THE LEMON CLOCKS - Time To Fly

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"Five stars!!! This CD is just what the Doctor ordered for Baby Boomer pop music fans and Jangleholics! The ever-prolific Jeremy Morris has collaborated with Stefan Johansson and Todd Borsch on a disc that easily makes my Top Ten list for 2015. The disc is chock full of Nuggets-era psych/pop and pop/rock tunes with plenty of jangly guitars. I can cite numerous 60s references (and other decades) in the fifteen tracks – starting with a “So You Want To Be a Rock’n’Roll Star” vibe on the very first song, “The Beginning Of The End.” The Byrds vibe reappears on “Time” – which features a riff that is quite similar to “I’ll Feel A Whole Lot Better.” “Walk Upon The Water” could be a Herb Eimerman tune; “And I Follow” could be mistaken for a Michael Mazzarella/Grip Weeds song; “Finally Found Our Home” has a Who/”Can’t Explain” vibe; “Groovy Movie” reminds me of a blending of the Seeds and the Cheepskates. The final track, the 15:07 opus “The End Of The Beginning,” showcases a strong keyboard sound and harkens back to the Beatlesque psych/pop of the late 60s. This listener also hears some Blues Magoos, Standells, Electric Prunes, Cryan’ Shames and Robbs in the tracks. The Lemon Clocks deserve tremendous credit for building on a legacy of power pop music with strong, vibrant and fresh material. Time To Fly warrants a listener audience that crosses generational boundaries. Long may you run, Sir Jeremy, Sir Stefan and Sir Todd!" - Pop Geek Heaven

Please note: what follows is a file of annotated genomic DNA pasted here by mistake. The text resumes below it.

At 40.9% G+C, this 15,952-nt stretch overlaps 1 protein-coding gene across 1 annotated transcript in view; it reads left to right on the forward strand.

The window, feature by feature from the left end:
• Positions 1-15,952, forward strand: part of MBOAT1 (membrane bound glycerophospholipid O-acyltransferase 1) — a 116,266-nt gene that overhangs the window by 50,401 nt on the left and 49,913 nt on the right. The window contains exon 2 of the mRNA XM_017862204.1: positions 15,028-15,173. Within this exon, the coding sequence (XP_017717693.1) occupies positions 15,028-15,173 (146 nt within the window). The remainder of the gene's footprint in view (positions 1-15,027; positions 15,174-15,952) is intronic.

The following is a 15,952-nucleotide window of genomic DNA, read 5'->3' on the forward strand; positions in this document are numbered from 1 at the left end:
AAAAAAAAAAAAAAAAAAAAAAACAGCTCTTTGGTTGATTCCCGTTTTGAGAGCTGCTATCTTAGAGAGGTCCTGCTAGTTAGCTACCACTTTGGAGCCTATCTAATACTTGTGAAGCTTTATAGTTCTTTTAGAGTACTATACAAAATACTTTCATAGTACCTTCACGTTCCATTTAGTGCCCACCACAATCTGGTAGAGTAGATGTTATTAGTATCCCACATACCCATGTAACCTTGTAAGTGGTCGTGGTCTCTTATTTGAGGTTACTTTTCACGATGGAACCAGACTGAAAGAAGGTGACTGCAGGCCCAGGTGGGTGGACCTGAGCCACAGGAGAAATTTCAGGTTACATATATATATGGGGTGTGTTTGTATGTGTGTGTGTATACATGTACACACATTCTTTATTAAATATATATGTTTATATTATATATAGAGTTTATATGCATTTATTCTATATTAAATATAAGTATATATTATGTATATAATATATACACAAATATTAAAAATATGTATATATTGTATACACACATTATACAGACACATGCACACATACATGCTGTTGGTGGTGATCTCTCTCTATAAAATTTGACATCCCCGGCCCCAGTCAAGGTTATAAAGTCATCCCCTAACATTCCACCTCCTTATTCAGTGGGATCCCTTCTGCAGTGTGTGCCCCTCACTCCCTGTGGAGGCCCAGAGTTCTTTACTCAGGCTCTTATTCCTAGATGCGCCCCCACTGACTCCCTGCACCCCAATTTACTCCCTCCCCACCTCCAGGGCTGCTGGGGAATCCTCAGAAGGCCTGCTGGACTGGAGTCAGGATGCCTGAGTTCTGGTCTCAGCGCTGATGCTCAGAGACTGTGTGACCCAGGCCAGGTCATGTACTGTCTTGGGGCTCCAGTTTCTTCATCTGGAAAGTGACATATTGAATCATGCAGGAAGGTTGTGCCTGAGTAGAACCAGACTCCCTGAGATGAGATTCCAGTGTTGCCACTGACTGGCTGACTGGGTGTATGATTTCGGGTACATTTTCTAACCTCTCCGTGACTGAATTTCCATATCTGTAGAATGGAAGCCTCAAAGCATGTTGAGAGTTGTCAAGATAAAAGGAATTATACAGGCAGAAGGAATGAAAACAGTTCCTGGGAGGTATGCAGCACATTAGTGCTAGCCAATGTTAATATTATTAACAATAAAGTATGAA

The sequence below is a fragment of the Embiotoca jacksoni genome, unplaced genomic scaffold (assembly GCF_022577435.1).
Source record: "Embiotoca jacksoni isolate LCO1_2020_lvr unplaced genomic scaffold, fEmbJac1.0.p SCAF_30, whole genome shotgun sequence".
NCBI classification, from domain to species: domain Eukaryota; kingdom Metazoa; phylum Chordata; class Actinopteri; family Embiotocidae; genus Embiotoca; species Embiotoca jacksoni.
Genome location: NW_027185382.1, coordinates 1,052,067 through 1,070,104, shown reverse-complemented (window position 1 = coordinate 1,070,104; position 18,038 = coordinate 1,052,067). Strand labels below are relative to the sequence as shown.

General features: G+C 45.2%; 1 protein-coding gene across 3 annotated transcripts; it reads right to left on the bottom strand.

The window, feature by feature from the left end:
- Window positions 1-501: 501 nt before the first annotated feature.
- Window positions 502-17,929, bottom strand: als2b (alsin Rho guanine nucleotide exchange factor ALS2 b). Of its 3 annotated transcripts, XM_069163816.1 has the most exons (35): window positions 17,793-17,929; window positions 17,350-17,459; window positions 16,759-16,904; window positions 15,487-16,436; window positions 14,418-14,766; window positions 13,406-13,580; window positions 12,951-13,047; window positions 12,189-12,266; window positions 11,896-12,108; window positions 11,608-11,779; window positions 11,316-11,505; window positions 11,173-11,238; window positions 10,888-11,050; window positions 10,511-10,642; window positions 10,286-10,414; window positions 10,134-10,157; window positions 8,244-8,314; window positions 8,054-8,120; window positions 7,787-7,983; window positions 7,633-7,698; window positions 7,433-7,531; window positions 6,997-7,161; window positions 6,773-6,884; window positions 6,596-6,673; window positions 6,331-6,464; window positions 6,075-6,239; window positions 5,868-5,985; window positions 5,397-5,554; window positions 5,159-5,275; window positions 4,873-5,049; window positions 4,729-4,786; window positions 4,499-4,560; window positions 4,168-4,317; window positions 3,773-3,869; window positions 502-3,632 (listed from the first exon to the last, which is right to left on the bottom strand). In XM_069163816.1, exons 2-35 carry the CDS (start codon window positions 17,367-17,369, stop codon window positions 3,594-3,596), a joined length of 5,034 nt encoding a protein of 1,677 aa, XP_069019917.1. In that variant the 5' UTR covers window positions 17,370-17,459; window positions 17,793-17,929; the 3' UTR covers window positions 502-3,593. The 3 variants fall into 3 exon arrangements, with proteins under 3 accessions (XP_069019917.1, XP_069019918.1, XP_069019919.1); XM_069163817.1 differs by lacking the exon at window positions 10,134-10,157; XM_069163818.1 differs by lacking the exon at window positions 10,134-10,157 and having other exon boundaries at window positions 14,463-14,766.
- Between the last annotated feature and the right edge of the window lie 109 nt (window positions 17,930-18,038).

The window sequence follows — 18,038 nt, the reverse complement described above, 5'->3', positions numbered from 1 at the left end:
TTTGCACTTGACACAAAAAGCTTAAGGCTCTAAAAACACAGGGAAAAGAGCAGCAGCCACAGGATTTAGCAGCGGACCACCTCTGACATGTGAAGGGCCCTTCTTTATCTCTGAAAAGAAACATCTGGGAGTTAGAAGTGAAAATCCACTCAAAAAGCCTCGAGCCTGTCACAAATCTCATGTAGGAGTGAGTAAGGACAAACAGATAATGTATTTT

"If psychedelic rock served with a heaping side dish of power pop makes your heart flutter, then the Lemon Clocks are a band you’re bound to adore.Comprised of Jeremy Morris, Steffan Johansson and Todd Borsch — all of whom sing, play a variety of instruments and write the songs — the Lemon Clocks juggle these genres with so much instinct and efficiency that their latest album that Time to Fly could seriously masquerade as a long forgotten relic from the days when gas was affordable, the Beatles were still together, bell-bottoms were in vogue, and cars were as big as boats." - Something Else Reviews